In response to Online Journalism Chapter 10 (Gathering and Editing Images, Audio, and Video)





A picture says a thousand words

5 02 2010

Nothing can move a person more than a visual image. Photojournalism has become one of the more interesting ways of developing news all around the world.  There are so many ways to capture a single moment in time, with different angles, positions, lighting, and background. Even the smallest and unnoticed things in the world can become beautiful through a photograph.  Photographing people in action is a great way to take a photograph.  You don’t notice the small instants that can happen, especially with dancers or athletes where time is everything. Choosing close up shots versus whole picture shots is also a great way to take a fantastic photograph.  Sometimes getting the whole view and background makes a big statement. But then on the other hand, small, intimate, and close up shots can be incredibly meaningful. Catching candid shots I feel is one of the best ways to take a picture. When there is limited posing, that’s when the subjects true emotions and feelings can be caught in an instant. It is a beautiful way to take a snapshot of a memory.





Journalist’s Top Ten

21 01 2010

A response to Ten things every journalist should know in 2010 by John Thompson

1. How to monitor Twitter

2. You are in control

3. You are a curator

4. Your beat will be online

5. Core journalistic skills are still crucial

6. Journalism needs a business model

7. You are your own brand

8. You need to collaborate

9. Stories do not end once they are published online

10. Technology is unavoidable

Tips like this for budding journalists are priceless. Not only can we use this to our advantage, we may even break and newsworthy story of our own. I agree with Thompson that Twitter is where it’s at for fast information. (Follow me @katprz). Controlling the content and interpreting it in a way that is interesting to your readers also makes a great journalist. Being able to know the business you are working in and branding yourself correctly is great advice to help you succeed. Collaboration and content that can be constantly updated is such a great innovation. We have great tools available to us that journalists before us never had. Editing content while it is in the hand of the reader is mind-boggling. But in my opinion, what can be viewed as the most important thing for journalists to know is that technology is avoidable. With all the great things we can do online and with social media, it’s exciting to think what is to come in the future.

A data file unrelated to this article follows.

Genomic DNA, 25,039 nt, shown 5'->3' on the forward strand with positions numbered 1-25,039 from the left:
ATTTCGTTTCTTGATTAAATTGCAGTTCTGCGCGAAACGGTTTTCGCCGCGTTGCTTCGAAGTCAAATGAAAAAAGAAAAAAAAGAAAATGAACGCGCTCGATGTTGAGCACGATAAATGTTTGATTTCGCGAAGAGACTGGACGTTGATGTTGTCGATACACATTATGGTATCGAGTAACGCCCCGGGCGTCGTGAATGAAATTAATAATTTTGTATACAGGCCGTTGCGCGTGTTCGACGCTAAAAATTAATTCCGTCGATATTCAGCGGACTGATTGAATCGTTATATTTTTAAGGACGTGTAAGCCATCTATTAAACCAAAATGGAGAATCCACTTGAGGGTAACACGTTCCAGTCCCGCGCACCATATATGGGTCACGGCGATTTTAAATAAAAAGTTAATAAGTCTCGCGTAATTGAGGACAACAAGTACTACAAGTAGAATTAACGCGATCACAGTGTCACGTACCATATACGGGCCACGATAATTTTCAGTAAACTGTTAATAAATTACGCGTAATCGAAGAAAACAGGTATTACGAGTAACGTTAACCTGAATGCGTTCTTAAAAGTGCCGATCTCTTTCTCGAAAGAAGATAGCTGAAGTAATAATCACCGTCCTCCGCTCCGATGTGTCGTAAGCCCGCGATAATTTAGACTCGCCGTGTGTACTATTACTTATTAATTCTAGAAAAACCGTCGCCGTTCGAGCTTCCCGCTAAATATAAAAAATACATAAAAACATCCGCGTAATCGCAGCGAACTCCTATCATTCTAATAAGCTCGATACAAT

(screen shot)





Excuse me while I lead the way

21 01 2010

Collaborative creation is the new way to produce. While we used to have media and news delivered to us from a singular source, we are now faced with a multitude of numerous venues for information. It is no longer a way one street. Produsage has turned media into a 10 lane highway with people coming and going as they please. Brun explains, “User-led content creation in this new model harnesses the collected, collective intelligence of all participants, and manages-through in some cases better than in others-to direct their contributions to where they are best able to make a positive impact”. Blogs and sites like Wikipedia have turned the internet into a widespread collaboration for large group of users. Consumers are no longer forced to accept what they are told and they can now tell the producers what they want. We are experiencing a continuing paradigm shift. What is fascinating is that consumers can now communicate and engage directly instead of going through any sort of medium, while bypassing producers and distributors all together. This phenomenon does not only affect an elite group of people either. Trendwatching suggests that anyone with even a tiny amount of creative talent can, and most likely will, be part of this not-so-exclusive trend.

In response to Blogs, Wikipedia, Second Life & Beyond by Axel Bruns

(via produsage.org)